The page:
Her path to Stillwater High School started in Mustang, OK at a middle school in 1980 during a time when drama teachers were a rarity at the middle school level, according to Larios.  Like other educators, Larios is facing challenges in the classroom, all-be-it different challenges than many of her peers.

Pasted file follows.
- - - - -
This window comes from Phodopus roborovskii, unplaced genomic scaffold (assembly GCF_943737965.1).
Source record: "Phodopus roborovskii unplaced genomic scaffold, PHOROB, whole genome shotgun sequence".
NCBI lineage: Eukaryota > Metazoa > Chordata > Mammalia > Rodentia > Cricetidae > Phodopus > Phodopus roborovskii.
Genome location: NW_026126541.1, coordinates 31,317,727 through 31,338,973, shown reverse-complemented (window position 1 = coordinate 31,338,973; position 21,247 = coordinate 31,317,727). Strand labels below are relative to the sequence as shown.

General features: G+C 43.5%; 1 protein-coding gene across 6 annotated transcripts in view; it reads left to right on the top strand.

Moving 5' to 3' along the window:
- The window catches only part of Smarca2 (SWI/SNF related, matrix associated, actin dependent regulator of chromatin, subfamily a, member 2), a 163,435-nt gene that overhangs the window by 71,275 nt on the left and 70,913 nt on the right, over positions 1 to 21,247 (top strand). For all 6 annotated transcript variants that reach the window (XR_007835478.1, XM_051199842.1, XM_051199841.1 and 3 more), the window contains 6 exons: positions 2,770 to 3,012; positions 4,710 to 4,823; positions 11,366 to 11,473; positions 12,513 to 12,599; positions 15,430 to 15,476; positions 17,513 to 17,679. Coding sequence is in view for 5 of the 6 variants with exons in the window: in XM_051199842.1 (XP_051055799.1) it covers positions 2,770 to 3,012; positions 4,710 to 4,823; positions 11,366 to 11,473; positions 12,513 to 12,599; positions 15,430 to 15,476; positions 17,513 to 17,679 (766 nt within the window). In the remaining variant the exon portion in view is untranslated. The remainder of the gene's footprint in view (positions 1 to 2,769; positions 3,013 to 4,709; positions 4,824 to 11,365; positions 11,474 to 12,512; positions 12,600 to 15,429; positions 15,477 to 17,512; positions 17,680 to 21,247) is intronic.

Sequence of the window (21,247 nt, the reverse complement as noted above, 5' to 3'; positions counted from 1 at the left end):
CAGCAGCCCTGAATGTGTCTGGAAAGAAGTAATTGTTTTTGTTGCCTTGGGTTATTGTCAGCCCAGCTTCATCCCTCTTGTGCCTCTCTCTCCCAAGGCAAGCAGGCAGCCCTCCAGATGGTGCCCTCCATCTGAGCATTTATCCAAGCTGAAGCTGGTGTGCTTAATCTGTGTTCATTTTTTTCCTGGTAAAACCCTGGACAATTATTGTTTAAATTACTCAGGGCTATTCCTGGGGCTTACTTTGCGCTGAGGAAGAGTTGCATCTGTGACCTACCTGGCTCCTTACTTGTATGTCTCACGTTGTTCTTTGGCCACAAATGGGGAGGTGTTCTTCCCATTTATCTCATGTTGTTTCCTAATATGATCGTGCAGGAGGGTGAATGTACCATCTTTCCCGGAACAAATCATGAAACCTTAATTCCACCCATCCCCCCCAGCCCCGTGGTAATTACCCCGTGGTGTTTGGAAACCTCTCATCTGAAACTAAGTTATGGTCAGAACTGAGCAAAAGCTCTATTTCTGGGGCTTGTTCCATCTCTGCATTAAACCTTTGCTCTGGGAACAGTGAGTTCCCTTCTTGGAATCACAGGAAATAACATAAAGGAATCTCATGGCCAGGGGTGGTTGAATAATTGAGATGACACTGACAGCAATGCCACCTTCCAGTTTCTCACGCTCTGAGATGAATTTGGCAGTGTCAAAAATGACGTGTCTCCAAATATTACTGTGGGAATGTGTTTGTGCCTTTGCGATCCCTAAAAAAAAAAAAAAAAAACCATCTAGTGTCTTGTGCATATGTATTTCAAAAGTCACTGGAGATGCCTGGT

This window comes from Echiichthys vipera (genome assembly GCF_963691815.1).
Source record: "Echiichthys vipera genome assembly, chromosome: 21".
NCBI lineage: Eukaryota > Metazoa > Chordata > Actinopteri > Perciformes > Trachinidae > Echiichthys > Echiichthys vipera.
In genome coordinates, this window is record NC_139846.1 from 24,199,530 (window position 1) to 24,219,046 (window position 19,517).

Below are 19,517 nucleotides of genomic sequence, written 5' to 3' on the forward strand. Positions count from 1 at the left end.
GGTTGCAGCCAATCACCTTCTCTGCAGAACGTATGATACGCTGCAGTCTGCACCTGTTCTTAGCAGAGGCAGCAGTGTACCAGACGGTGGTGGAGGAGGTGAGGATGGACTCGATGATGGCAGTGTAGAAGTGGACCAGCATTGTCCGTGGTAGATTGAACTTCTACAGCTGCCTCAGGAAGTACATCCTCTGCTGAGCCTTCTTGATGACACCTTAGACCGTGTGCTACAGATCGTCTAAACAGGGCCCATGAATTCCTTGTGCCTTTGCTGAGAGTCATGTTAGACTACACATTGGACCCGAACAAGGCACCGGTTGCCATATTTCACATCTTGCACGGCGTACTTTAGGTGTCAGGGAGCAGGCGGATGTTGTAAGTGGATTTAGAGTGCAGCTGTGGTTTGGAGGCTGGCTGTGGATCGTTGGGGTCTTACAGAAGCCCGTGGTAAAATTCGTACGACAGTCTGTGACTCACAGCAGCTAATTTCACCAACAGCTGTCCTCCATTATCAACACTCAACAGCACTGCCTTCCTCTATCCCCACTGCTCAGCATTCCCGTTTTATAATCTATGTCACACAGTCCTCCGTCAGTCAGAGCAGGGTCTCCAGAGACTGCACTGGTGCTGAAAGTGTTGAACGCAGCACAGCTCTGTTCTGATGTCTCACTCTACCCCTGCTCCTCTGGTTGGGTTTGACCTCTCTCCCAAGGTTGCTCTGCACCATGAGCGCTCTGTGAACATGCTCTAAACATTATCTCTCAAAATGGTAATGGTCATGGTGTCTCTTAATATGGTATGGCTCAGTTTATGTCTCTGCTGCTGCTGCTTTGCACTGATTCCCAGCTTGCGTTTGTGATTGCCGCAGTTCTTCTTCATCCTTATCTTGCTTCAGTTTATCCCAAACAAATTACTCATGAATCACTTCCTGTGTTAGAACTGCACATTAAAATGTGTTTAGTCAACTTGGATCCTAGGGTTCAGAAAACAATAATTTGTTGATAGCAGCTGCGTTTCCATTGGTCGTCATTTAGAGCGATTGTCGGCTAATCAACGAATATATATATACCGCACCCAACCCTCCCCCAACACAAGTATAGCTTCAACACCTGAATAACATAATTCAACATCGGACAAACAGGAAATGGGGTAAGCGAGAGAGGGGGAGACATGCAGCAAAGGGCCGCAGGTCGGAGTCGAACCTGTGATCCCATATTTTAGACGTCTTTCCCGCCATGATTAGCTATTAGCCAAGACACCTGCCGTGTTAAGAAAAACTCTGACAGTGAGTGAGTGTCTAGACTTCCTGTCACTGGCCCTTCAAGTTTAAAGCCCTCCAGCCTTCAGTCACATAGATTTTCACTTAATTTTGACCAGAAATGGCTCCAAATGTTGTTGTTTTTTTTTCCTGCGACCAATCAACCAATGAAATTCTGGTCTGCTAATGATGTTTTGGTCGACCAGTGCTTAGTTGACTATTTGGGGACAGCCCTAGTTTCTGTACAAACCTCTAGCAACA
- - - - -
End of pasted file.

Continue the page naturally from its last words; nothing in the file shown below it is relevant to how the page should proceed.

“About three years ago, I was given a new acting class that was geared for special needs students only. To my knowledge, no one else in the state teaches a class like this. There was no training, no curriculum, and no online resources. It has been trial by fire with lots of laughter and even a few tears, but the students are learning. In their eyes, they are getting to do something “normal.” More importantly, they are developing a life-long love for the arts,” said Larios. “Stillwater High School has a beautiful Performing Arts Center, but play productions are a very expensive endeavor. We are fortunate to have a supportive school board that provides partial funding for these productions. One major thing the Performing Arts Center is lacking is ample storage. Following any production, there seems to be more costumes, more props, more set pieces and nowhere to store them. Currently we store the larger items such as set pieces and furniture in a warehouse off campus. We are grateful to have the space, but it is not very convenient. Storage on campus is overflowing, leaving the only option to “weed out” items that are rarely used.”